Unfolding the Potential Impact of Trump's Tariffs - Part 2

March 14, 2018

Keywords: Economic News

As we reported in our previous blog post, President Donald Trump’s decision to place hefty tariffs on imports of steel and aluminum has made waves internationally, but the long-term economic impact of the controversial move remains unclear.

Exemptions and Protests

Although the original plan targeted all aluminum and steel imports, the administration has since announced that Mexico and Canada will be indefinitely exempted from the tariffs. Both nations — Canada is the largest exporter of steel to the U.S., while Mexico ranks fourth — had hinted at possible retaliatory moves in response to the tariffs. Trump, meanwhile, has implied that continued special treatment for those countries could be tied to their willingness to renegotiate the North American Free Trade Agreement.

Elsewhere, Australia Prime Minister Malcolm Turnbull recently tweeted that his country had secured an agreement with Trump to remain exempt, and the president has promised “great flexibility” when dealing with allies over the tariffs.

China and the European Union have suggested they could respond by boosting tariffs on U.S. products, although EU officials appear to be holding out hope for their own exemptions. Trump said recently he would send Ross to meet with EU representatives to discuss a path forward, but he has also continued to take swipes at European nations over what he says are unfair trade practices.

“The European Union, wonderful countries who treat the U.S. very badly on trade, are complaining about the tariffs on Steel & Aluminum,” Trump wrote in a March 10 tweet. "If they drop their horrific barriers & tariffs on U.S. products going in, we will likewise drop ours. Big Deficit. If not, we Tax Cars etc."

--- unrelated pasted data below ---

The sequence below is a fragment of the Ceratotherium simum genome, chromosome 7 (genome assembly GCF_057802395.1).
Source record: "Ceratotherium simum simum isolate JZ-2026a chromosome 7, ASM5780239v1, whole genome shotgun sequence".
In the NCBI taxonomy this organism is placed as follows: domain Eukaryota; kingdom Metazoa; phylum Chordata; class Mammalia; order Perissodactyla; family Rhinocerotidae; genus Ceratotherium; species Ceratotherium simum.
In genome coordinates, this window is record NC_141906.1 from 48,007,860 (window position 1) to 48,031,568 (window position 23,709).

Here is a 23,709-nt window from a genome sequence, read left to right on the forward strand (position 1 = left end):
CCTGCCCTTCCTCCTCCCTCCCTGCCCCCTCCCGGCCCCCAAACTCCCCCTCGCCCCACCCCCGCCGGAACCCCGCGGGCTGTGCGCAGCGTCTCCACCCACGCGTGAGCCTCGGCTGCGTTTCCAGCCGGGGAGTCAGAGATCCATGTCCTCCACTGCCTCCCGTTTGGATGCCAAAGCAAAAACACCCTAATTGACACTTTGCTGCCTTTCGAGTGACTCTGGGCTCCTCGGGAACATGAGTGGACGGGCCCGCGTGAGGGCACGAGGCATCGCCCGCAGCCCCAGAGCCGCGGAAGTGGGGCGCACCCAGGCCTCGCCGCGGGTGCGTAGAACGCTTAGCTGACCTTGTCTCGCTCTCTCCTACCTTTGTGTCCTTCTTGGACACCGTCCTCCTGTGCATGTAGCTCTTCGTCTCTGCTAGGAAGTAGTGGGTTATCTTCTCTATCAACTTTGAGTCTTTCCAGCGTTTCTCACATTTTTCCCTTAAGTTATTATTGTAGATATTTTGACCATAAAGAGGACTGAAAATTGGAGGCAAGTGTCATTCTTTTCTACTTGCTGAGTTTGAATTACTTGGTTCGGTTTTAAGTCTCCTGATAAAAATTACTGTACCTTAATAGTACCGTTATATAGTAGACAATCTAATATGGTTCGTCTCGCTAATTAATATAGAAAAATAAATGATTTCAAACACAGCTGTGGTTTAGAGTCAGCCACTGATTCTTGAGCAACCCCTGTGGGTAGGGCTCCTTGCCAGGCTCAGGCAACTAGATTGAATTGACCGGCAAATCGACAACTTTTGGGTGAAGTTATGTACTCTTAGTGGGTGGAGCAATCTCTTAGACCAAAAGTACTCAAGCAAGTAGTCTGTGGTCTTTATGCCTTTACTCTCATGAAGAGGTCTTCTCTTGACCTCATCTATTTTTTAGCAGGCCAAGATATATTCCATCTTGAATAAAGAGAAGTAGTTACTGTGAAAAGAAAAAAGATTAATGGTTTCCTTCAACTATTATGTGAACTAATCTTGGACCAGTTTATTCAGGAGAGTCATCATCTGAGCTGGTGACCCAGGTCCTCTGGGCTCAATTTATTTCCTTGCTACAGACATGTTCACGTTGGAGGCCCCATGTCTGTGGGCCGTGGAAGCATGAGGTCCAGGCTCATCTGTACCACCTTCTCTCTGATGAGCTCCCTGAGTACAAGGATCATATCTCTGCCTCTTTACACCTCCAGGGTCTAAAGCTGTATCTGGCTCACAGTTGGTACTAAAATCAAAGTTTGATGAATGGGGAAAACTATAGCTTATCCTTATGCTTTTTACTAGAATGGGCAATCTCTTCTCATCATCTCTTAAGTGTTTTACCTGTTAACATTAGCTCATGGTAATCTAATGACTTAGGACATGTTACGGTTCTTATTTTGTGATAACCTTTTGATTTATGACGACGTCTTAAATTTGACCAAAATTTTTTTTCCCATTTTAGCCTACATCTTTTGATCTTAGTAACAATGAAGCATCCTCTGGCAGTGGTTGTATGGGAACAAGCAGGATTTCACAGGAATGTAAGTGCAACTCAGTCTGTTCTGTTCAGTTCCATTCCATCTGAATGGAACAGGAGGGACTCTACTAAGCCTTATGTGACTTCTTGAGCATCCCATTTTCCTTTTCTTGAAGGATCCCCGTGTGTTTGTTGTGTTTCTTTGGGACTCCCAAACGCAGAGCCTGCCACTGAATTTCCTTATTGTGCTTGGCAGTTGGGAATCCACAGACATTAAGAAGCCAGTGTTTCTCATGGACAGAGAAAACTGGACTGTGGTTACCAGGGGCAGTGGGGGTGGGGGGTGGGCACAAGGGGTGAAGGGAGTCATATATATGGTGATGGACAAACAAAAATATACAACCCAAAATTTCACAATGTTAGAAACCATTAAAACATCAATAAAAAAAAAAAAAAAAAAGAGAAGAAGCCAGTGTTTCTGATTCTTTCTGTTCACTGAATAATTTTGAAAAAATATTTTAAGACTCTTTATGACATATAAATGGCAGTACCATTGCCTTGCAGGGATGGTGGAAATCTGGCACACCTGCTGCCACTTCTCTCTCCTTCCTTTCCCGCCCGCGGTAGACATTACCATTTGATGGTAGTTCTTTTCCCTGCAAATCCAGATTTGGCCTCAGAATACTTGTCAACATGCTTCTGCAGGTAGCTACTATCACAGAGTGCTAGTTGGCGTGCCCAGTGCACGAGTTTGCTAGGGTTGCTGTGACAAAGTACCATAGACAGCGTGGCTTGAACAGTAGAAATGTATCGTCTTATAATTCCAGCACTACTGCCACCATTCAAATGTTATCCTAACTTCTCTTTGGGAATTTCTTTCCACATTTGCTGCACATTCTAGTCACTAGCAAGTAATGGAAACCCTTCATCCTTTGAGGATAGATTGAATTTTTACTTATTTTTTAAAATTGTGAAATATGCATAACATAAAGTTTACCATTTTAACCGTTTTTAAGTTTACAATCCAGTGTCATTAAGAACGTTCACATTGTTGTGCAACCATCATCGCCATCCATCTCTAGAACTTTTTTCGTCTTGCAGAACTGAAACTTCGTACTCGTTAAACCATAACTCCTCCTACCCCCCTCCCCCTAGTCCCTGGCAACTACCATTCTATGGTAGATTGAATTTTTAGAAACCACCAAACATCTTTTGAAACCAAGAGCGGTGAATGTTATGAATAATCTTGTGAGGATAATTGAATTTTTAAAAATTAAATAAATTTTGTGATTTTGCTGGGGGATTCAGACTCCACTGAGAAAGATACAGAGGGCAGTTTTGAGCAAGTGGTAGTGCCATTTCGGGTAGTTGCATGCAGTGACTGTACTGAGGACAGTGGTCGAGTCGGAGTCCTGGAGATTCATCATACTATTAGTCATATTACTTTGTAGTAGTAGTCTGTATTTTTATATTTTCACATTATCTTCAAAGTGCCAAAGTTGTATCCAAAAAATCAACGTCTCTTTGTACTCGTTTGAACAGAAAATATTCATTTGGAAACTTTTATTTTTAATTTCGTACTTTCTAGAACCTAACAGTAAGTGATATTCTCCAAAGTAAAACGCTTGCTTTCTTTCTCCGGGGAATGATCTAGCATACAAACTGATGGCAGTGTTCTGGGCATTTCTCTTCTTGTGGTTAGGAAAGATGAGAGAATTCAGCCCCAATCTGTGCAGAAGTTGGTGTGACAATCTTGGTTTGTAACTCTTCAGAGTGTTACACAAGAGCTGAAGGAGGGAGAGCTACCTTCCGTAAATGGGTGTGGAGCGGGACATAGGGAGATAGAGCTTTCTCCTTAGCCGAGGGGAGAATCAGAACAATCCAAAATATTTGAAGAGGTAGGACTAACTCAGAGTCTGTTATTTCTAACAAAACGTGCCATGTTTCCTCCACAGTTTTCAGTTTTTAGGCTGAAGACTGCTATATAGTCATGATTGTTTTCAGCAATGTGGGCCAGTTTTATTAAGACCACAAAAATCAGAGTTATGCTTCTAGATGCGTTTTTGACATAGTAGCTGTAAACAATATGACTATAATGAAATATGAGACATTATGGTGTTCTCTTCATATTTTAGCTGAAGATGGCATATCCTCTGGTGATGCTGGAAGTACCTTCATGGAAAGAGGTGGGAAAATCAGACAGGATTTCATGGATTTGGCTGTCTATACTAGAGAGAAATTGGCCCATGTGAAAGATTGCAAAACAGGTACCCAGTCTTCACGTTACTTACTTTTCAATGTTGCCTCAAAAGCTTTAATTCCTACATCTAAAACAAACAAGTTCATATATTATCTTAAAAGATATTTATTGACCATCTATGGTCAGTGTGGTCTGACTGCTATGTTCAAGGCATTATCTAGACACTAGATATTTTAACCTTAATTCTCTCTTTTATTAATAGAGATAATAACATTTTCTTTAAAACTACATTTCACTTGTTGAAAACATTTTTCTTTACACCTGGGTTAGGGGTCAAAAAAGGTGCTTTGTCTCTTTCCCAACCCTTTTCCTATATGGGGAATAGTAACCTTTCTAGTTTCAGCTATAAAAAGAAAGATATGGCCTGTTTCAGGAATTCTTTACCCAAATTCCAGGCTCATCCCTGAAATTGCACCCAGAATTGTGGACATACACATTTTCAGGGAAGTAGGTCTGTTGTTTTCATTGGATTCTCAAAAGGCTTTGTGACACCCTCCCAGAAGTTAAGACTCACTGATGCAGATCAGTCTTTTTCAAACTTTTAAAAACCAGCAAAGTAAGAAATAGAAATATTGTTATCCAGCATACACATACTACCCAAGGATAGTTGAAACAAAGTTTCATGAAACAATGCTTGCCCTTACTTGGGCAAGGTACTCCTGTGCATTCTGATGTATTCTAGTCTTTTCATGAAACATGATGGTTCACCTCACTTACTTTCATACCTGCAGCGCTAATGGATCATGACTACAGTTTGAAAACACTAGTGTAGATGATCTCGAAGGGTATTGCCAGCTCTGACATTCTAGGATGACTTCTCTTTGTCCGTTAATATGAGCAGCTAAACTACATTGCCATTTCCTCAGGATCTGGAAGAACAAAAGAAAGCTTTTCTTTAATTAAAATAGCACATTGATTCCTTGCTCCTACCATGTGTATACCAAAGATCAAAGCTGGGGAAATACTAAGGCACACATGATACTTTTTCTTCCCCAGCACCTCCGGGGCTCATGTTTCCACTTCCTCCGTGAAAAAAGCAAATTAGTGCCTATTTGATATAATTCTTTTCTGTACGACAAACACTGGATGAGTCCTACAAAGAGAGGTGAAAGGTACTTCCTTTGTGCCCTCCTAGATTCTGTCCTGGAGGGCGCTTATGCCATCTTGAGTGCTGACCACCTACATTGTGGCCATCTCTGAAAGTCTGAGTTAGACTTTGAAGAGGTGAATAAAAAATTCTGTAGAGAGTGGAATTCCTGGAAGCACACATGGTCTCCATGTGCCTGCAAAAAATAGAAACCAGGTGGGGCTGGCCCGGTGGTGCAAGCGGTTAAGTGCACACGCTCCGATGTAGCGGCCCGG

The Path Forward

The final form of the tariffs remains very much in flux. Reuters reported that Ross is overseeing a process to determine which companies can apply for exemptions for specific products — a list that could be published before the end of the month. More changes are possible in the coming weeks, as the politics surrounding the issue remain quite fluid.

Meanwhile, financial experts continue to debate the long-term impacts of widespread metals tariffs. Although there is a general consensus that the measures will boost the domestic metals industry, some analysts are concerned the restrictions could be a net negative for the U.S. economy.

Economic Outlook Group chief economist Bernard Baumohl told MarketWatch that more expensive steel in the U.S. would boost prices for companies such as car manufacturers and construction firms. “More workers in the U.S. make products that are made from steel than make steel itself,” he said.

The administration has conceded that the tariffs could increase the cost of some consumer goods, but argues that those price hikes should be tiny — $4 for an average car, for example. “Is that a fair price to pay for protecting national security?” Commerce Secretary Wilbur Ross wrote in his op-ed. “We think so.”

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